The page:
# Designing a Map in C++

I am working on the shortest path problem, this means that I have to create a data type or class to simulate my map. To do this currently I am using a `map<string, map<string, int>>` where the first `string` is the name of the node (call it node A), and the second parameter is a map of the nodes that A connects with to their distances to A.

While this works decently, I find it a rather cumbersome way to deal with my nodes, and creating the map is more time consuming than the actual algorithm. Can anyone suggest any decent ways of representing something like this elegantly in a C++ data structure?

Sorry, to clarify. Firstly, both the syntax is manageable but if someone could suggest something more elegant it'd be welcome, iterating over the map is extremely frustrating as I must also iterate over "sub maps" within each pair on the larger map. Secondly, I measured the time to create a map of 10 nodes and compared it to the time it took for the actual algorithm to run, it took longer to create then run.

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Could you explain what you find cumbersome? The syntax to access the elements, iterating over the map, ...? Did you messure that the time to create the map is more time consuming than the actual algorithm? –  evnu Dec 29 '11 at 7:53
Sorry, Firstly, both the syntax is manageable but if someone could suggest something more elegant it'd be welcome, iterating over the map is extremely frustrating as I must also iterate over "sub maps" within each pair on the larger map. Secondly, I measured the time to create a map of 10 nodes and compared it to the time it took for the actual algorithm to run, it took longer to create then run. –  jozefg Dec 29 '11 at 8:02

One very simple approach is... a table.

``````    +---+---+--
| A | B |
+---+---+---+--
| A | 0 |100|
+---+---+---+--
| B |100| 0 |
+---+---+---+--
``````

This can be implemented rather trivially, you then just need to devise a way to represent the absence of connection, which can be done by using a sentinel value.

Second, the way you represent nodes is not very adequate. Strings are heavyweight beasts. I would suggest to create a mapping from the real names to simple numbers, and then only use numbers in the table.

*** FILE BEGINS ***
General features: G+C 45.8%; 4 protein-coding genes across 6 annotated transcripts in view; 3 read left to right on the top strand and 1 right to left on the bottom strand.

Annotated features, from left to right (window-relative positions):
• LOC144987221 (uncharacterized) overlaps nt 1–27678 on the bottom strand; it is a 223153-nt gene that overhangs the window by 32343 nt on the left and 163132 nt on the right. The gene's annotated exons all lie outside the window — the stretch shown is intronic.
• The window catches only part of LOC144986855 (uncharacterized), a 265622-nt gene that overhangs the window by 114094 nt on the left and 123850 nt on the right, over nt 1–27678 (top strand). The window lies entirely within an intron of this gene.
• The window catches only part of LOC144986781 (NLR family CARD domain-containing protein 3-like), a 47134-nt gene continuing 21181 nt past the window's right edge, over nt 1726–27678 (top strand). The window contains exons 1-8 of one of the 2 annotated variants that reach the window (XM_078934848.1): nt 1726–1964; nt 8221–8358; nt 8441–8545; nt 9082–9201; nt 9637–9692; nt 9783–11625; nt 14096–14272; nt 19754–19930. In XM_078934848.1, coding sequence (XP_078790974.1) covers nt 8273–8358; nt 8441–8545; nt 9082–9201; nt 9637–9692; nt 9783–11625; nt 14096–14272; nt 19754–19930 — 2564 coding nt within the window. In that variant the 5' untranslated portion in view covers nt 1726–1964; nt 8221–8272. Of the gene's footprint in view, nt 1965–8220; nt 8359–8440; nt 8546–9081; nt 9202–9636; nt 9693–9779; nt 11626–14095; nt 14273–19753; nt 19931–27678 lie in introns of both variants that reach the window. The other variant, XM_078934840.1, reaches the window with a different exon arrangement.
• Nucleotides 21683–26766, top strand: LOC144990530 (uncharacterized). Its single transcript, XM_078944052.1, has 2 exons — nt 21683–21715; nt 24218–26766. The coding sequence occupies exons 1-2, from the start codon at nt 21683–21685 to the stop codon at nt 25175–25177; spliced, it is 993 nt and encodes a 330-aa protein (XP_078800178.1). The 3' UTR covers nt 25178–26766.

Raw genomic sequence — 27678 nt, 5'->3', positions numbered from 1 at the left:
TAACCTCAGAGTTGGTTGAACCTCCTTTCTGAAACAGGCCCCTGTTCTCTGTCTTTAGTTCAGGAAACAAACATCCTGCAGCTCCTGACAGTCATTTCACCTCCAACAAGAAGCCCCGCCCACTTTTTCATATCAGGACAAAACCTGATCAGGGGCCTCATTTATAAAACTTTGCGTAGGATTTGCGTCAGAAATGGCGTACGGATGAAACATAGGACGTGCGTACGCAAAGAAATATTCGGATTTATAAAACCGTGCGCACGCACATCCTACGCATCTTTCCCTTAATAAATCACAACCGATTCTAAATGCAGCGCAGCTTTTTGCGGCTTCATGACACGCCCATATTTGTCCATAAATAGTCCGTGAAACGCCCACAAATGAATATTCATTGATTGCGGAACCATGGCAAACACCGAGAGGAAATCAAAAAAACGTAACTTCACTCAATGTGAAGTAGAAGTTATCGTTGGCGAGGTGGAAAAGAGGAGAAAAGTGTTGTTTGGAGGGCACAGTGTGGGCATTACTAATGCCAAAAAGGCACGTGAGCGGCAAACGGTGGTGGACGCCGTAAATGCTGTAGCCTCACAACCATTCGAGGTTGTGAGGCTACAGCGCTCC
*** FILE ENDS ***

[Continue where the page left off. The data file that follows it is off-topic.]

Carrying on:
For example, you could use such an approach:

``````class Graph {
public:
Graph() {}

std::string const& right,
unsigned weight)
{
unsigned const leftIndex = this->getNode(left);
unsigned const rightIndex = this->getNode(right);

if (_graph.size() <= leftIndex) {
_graph.resize(leftIndex + 1, Sentinel);
}

std::vector<unsigned>& leftEdges = _graph[leftIndex];
if (leftEdges.size() <= rightIndex) {
leftEdges.resize(rightIndex + 1, Sentinel);
}

unsigned& edge = leftEdges[rightIndex];
if (edge != Sentinel) {
std::cerr << "There was already a weight for '"
<< left << "' -> '" << right "'\n";
} else {
edge = weight;
}
}

// Returns (weight, true) if the edge exists and (0u, false) otherwise
std::pair<unsigned,bool> getWeight(std::string const& left,
std::string const& right) const
{
unsigned const leftIndex = this->getNode(left);
unsigned const rightIndex = this->getNode(right);

try {
unsigned const weight = _graph.at(leftIndex).at(rightIndex);
return weight == Sentinel ? std::make_pair(0u, false) :
std::make_pair(weight, true);
} catch(std::out_of_range const&) {
return std::make_pair(0u, false);
}
}

private:
static unsigned const Sentinel = (unsigned)-1;

unsigned getNode(std::string const& node) const {
std::map<std::string, unsigned>::const_iterator it = _nodes.find(node);
return it == _nodes.end() ? _graph.size() : it->second;
}

unsigned getNode(std::string const& node) {
return _nodes.insert(std::make_pair(node, _nodes.size()));
}

std::map<std::string, unsigned> _nodes;
std::vector< std::vector<unsigned> > _graph;
};
``````

Of course, it would be much simpler if you encoded the nodes straight away and only dealt with integrals (this would remove all this string->unsigned conversion from within the class).

Also note that I created a class for a directed graph, if the graph is not directed, you have to chose between:

• representing both edges (A -> B and B -> A)
• representing only a single edge, for example, only (A -> B), you can chose arbitrarily to only represent edges from a lower indice to a higher indice for example
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Great ideas thank you. –  jozefg Dec 29 '11 at 17:11